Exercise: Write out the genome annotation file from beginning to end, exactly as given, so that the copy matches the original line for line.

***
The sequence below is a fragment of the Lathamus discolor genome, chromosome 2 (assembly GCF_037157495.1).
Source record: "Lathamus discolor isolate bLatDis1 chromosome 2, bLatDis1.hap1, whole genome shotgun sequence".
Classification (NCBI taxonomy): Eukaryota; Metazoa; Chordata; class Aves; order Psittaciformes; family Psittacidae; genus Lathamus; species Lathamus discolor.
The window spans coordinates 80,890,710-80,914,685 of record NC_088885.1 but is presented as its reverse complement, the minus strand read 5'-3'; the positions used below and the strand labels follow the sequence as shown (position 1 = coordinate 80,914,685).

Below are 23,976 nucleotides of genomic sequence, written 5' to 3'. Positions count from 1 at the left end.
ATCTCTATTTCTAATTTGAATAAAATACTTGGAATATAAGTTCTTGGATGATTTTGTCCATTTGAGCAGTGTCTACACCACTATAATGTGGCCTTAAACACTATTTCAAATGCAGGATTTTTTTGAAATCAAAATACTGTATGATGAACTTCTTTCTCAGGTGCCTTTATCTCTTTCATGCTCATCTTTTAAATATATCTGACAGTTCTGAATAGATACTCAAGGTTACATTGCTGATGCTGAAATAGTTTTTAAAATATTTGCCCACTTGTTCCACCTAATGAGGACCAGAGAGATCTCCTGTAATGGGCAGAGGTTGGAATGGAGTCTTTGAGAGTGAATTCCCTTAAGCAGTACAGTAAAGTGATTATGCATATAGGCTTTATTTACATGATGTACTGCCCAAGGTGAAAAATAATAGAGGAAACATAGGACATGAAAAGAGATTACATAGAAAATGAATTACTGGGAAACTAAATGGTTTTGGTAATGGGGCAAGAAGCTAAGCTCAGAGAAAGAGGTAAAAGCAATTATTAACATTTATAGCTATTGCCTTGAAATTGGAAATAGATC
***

The sequence below is a fragment of the Lathamus discolor genome, chromosome 2 (assembly GCF_037157495.1).
Source record: "Lathamus discolor isolate bLatDis1 chromosome 2, bLatDis1.hap1, whole genome shotgun sequence".
Classification (NCBI taxonomy): Eukaryota; Metazoa; Chordata; class Aves; order Psittaciformes; family Psittacidae; genus Lathamus; species Lathamus discolor.
The window spans coordinates 80,890,710-80,914,685 of record NC_088885.1 but is presented as its reverse complement, the minus strand read 5'-3'; the positions used below and the strand labels follow the sequence as shown (position 1 = coordinate 80,914,685).

Below are 23,976 nucleotides of genomic sequence, written 5' to 3'. Positions count from 1 at the left end.
ATCTCTATTTCTAATTTGAATAAAATACTTGGAATATAAGTTCTTGGATGATTTTGTCCATTTGAGCAGTGTCTACACCACTATAATGTGGCCTTAAACACTATTTCAAATGCAGGATTTTTTTGAAATCAAAATACTGTATGATGAACTTCTTTCTCAGGTGCCTTTATCTCTTTCATGCTCATCTTTTAAATATATCTGACAGTTCTGAATAGATACTCAAGGTTACATTGCTGATGCTGAAATAGTTTTTAAAATATTTGCCCACTTGTTCCACCTAATGAGGACCAGAGAGATCTCCTGTAATGGGCAGAGGTTGGAATGGAGTCTTTGAGAGTGAATTCCCTTAAGCAGTACAGTAAAGTGATTATGCATATAGGCTTTATTTACATGATGTACTGCCCAAGGTGAAAAATAATAGAGGAAACATAGGACATGAAAAGAGATTACATAGAAAATGAATTACTGGGAAACTAAATGGTTTTGGTAATGGGGCAAGAAGCTAAGCTCAGAGAAAGAGGTAAAAGCAATTATTAACATTTATAGCTATTGCCTTGAAATTGGAAATAGATC